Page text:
Radical Changes Coming in USDA: FSA Administrator Talks About Marching Orders from Equity Commission Report

USDA's Equity Commission recently recommended sweeping changes across the entire government agency. One of its more than 30 recommendations includes transforming the Farm Service Agency into "a customer service organization that provides equitable treatment for all."  

What kind of changes can we expect to see from the top to the county levels of the agency? Farm Service Agency Administrator and South Dakota producer Zach Ducheneaux served on the Equity Commission. It's unfortunate it took an equity commission report to help surface some of these issues, Ducheneaux says. However, Secretary Vilsack has been clear about acknowledging the inequities of past as a starting place to doing things better and different in the future.

Ducheneaux says a large part of their marching orders from the equity commission report involve better outreach to those who haven't been exposed to the opportunities the department offers.

"We'd already started to engage more meaningfully with our cooperators in those spaces, such as the Federation of Southern Farmers, Intertribal Agriculture Council, National Young Farmers Coalition, Farmer Veteran Coalition and various women farmers groups, to ensure they're getting the message at the same tempo as those who have a well-established relationship with the department," Ducheneaux says.

Despite talk in the country, he says USDA has no intention of eliminating the county committees and actually can't by statute. However, he says the committees have created victims of discrimination that mandate change. 

"Ensuring there is equitable representation on the county committees is important not only for our historically underserved populations based on race, ethnicity and gender, but also our organic producers. Our specialty crop growers are growing a movement around urban ag," Ducheneaux says. "We've got to make sure we've got adequate representation if we're going to properly deliver our programs on behalf of the taxpayers."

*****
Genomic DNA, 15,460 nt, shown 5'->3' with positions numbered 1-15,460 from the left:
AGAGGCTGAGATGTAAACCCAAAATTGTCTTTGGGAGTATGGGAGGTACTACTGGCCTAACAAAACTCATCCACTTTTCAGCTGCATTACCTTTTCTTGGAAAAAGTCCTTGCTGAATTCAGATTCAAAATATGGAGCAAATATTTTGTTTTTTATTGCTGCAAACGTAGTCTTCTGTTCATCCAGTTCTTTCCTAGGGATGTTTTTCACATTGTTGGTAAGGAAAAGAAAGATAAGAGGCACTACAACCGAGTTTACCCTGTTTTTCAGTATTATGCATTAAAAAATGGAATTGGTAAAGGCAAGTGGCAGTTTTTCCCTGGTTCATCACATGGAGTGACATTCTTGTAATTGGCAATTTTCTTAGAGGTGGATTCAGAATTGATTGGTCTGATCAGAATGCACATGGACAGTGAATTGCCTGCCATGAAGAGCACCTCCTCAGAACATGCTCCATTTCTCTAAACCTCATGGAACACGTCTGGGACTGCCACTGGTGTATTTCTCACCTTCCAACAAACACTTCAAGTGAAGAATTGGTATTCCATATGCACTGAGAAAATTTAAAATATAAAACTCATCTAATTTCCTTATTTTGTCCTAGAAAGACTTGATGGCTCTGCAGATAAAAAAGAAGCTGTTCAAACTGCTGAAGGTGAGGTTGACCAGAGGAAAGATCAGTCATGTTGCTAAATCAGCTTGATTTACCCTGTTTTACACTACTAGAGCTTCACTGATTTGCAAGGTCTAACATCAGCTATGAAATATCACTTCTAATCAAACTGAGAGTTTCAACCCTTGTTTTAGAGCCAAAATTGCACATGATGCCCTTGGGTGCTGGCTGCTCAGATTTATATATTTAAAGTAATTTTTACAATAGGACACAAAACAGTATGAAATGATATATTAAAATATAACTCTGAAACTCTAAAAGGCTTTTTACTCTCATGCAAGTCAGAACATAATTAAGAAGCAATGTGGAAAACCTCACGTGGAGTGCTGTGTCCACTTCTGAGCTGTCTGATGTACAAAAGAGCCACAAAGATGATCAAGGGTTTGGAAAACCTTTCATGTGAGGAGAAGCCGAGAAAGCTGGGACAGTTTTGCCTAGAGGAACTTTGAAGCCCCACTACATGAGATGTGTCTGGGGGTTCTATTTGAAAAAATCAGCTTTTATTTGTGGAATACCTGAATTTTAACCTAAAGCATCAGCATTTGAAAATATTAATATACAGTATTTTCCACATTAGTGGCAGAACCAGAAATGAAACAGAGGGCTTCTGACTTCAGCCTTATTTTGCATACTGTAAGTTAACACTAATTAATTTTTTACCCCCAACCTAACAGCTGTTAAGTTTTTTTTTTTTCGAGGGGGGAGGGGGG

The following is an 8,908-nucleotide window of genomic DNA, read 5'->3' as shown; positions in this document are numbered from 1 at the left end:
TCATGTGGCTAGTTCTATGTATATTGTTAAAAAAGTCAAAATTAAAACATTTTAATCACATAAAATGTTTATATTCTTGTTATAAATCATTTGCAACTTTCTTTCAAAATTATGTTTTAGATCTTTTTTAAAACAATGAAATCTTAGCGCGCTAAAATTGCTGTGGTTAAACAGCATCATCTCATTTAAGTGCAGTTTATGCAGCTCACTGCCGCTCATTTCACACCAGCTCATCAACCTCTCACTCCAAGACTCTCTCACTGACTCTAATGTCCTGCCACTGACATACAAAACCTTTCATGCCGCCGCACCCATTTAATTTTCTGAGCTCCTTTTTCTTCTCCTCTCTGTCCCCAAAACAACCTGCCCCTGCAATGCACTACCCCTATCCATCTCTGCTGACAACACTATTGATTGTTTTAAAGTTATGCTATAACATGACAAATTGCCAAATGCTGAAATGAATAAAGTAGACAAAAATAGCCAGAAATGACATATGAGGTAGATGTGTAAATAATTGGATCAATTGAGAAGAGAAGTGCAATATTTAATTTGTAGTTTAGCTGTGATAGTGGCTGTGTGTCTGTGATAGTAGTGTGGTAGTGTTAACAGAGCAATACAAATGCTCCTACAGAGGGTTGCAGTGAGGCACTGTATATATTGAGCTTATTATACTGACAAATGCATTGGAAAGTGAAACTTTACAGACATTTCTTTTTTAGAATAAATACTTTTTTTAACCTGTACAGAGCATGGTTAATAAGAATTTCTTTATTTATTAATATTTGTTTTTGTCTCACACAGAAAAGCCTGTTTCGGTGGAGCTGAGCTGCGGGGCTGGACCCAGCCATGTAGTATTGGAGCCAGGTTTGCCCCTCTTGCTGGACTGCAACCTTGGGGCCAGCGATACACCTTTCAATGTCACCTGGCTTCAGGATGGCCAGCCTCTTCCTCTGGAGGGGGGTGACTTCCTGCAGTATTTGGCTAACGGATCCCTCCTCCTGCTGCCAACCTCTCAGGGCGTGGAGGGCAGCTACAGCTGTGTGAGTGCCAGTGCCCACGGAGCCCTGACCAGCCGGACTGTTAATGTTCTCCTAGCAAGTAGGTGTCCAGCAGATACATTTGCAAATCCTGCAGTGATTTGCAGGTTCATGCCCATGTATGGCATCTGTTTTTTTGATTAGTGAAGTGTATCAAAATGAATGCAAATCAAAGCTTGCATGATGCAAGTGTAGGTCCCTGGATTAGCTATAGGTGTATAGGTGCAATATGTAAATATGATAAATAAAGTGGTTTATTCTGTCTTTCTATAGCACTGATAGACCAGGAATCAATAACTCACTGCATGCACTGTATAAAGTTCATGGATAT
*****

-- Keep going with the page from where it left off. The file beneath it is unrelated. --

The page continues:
One Washington insider says the report will give USDA more leverage, even in areas such as loan programs for underserved farmers, which recently drew legal action. 

"I think USDA has a good bit of discretion in their loan programs after they were trounced down once by the court saying you can't just help black farmers who might have been hurt. You have to help everybody. I still think there's a whole lot of discretion," says Mary Kay Thatcher, senior manager of federal government and industry relations with Syngenta. "It could be that USDA can move forward on some of those without really having to have congressional approval."  

Thatcher predicts some in Congress will also take recommendations from the report and offer changes in the farm bill, including a push by Rep. David Scott for additional funding for the 1890 colleges.

The Equity Commission will publish a final report, which will also include recommendations from its Rural Community Economic Development Subcommittee, by the end of 2023.  



Latest News

Is There Anything New from the Latest Farm Bill Debate?

We need to know the final funding level in the debt limit debate before there are can be any attempt to mix and match farm bill titles and funds.

Big Oil is Teaming Up With Big Ag, And it Could Turn Cover Crops Into the New Cash Crop for Farmers

Renewable diesel is revving up interest from both agriculture and the oil industry, and now oil and agriculture companies are teaming up to find additional crop sources to fuel the growing demand.

Tyson Foods Plant Closure Raises Antitrust Concerns Among U.S. Farmers and Experts

Tyson Foods gave its chicken suppliers two months' notice of its plan to shut a Virginia processing plant in May, raising concerns among farmers and legal experts about Tyson's compliance with antitrust regulations.

The Scoop Podcast: Overcome Barriers, Instill Confidence, and Improve Performance

Tim McArdle is working as the ResponsibleAg Industry Ambassador. He highlights how ResponsbileAg is an industry program for the industry that “lights the way for you to be in compliance.”

Southern States: Rebuilding for The Next 100 Years

This year marks the cooperative’s 100th year in business. And as Steve Becraft describes, there’s more to celebrate than the centennial milestone.

The Carbon Games: Agricultural Producers Still Looking for the Leaderboard

“What we need to do to move carbon past the starting line is to show farmers the scoreboard and tell them exactly what they need to do to earn their points,” said Mitchell Hora.